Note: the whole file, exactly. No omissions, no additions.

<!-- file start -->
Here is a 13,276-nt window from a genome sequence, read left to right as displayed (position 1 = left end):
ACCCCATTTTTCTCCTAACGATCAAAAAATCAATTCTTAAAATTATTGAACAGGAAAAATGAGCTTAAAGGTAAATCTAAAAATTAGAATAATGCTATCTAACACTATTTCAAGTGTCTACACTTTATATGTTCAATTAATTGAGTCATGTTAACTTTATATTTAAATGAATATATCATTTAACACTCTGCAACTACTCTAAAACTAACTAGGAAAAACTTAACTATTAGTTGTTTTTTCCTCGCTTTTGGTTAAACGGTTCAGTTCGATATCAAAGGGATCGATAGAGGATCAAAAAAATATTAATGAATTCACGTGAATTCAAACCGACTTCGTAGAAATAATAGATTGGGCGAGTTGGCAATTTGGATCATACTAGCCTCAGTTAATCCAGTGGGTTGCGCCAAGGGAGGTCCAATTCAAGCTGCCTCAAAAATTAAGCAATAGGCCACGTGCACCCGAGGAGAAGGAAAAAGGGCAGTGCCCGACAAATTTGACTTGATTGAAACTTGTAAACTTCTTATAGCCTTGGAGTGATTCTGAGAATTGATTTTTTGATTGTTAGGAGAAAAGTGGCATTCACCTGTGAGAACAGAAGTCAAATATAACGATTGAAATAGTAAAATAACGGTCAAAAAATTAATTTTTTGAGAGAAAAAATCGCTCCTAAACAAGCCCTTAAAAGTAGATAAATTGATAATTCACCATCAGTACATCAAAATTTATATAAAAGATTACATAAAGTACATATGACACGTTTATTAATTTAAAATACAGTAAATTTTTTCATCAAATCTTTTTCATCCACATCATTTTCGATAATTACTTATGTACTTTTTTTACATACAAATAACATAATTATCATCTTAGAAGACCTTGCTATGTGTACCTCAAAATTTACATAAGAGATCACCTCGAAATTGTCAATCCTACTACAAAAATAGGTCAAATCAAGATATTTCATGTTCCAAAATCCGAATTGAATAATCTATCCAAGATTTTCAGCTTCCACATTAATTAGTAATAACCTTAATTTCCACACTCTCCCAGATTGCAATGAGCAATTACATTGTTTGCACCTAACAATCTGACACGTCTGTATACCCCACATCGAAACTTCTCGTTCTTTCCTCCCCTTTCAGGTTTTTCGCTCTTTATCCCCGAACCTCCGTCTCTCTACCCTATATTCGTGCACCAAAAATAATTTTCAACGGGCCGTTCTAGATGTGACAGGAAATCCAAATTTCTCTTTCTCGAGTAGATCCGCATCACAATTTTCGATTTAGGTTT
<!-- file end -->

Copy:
Here is a 13,276-nt window from a genome sequence, read left to right as displayed (position 1 = left end):
ACCCCATTTTTCTCCTAACGATCAAAAAATCAATTCTTAAAATTATTGAACAGGAAAAATGAGCTTAAAGGTAAATCTAAAAATTAGAATAATGCTATCTAACACTATTTCAAGTGTCTACACTTTATATGTTCAATTAATTGAGTCATGTTAACTTTATATTTAAATGAATATATCATTTAACACTCTGCAACTACTCTAAAACTAACTAGGAAAAACTTAACTATTAGTTGTTTTTTCCTCGCTTTTGGTTAAACGGTTCAGTTCGATATCAAAGGGATCGATAGAGGATCAAAAAAATATTAATGAATTCACGTGAATTCAAACCGACTTCGTAGAAATAATAGATTGGGCGAGTTGGCAATTTGGATCATACTAGCCTCAGTTAATCCAGTGGGTTGCGCCAAGGGAGGTCCAATTCAAGCTGCCTCAAAAATTAAGCAATAGGCCACGTGCACCCGAGGAGAAGGAAAAAGGGCAGTGCCCGACAAATTTGACTTGATTGAAACTTGTAAACTTCTTATAGCCTTGGAGTGATTCTGAGAATTGATTTTTTGATTGTTAGGAGAAAAGTGGCATTCACCTGTGAGAACAGAAGTCAAATATAACGATTGAAATAGTAAAATAACGGTCAAAAAATTAATTTTTTGAGAGAAAAAATCGCTCCTAAACAAGCCCTTAAAAGTAGATAAATTGATAATTCACCATCAGTACATCAAAATTTATATAAAAGATTACATAAAGTACATATGACACGTTTATTAATTTAAAATACAGTAAATTTTTTCATCAAATCTTTTTCATCCACATCATTTTCGATAATTACTTATGTACTTTTTTTACATACAAATAACATAATTATCATCTTAGAAGACCTTGCTATGTGTACCTCAAAATTTACATAAGAGATCACCTCGAAATTGTCAATCCTACTACAAAAATAGGTCAAATCAAGATATTTCATGTTCCAAAATCCGAATTGAATAATCTATCCAAGATTTTCAGCTTCCACATTAATTAGTAATAACCTTAATTTCCACACTCTCCCAGATTGCAATGAGCAATTACATTGTTTGCACCTAACAATCTGACACGTCTGTATACCCCACATCGAAACTTCTCGTTCTTTCCTCCCCTTTCAGGTTTTTCGCTCTTTATCCCCGAACCTCCGTCTCTCTACCCTATATTCGTGCACCAAAAATAATTTTCAACGGGCCGTTCTAGATGTGACAGGAAATCCAAATTTCTCTTTCTCGAGTAGATCCGCATCACAATTTTCGATTTAGGTTT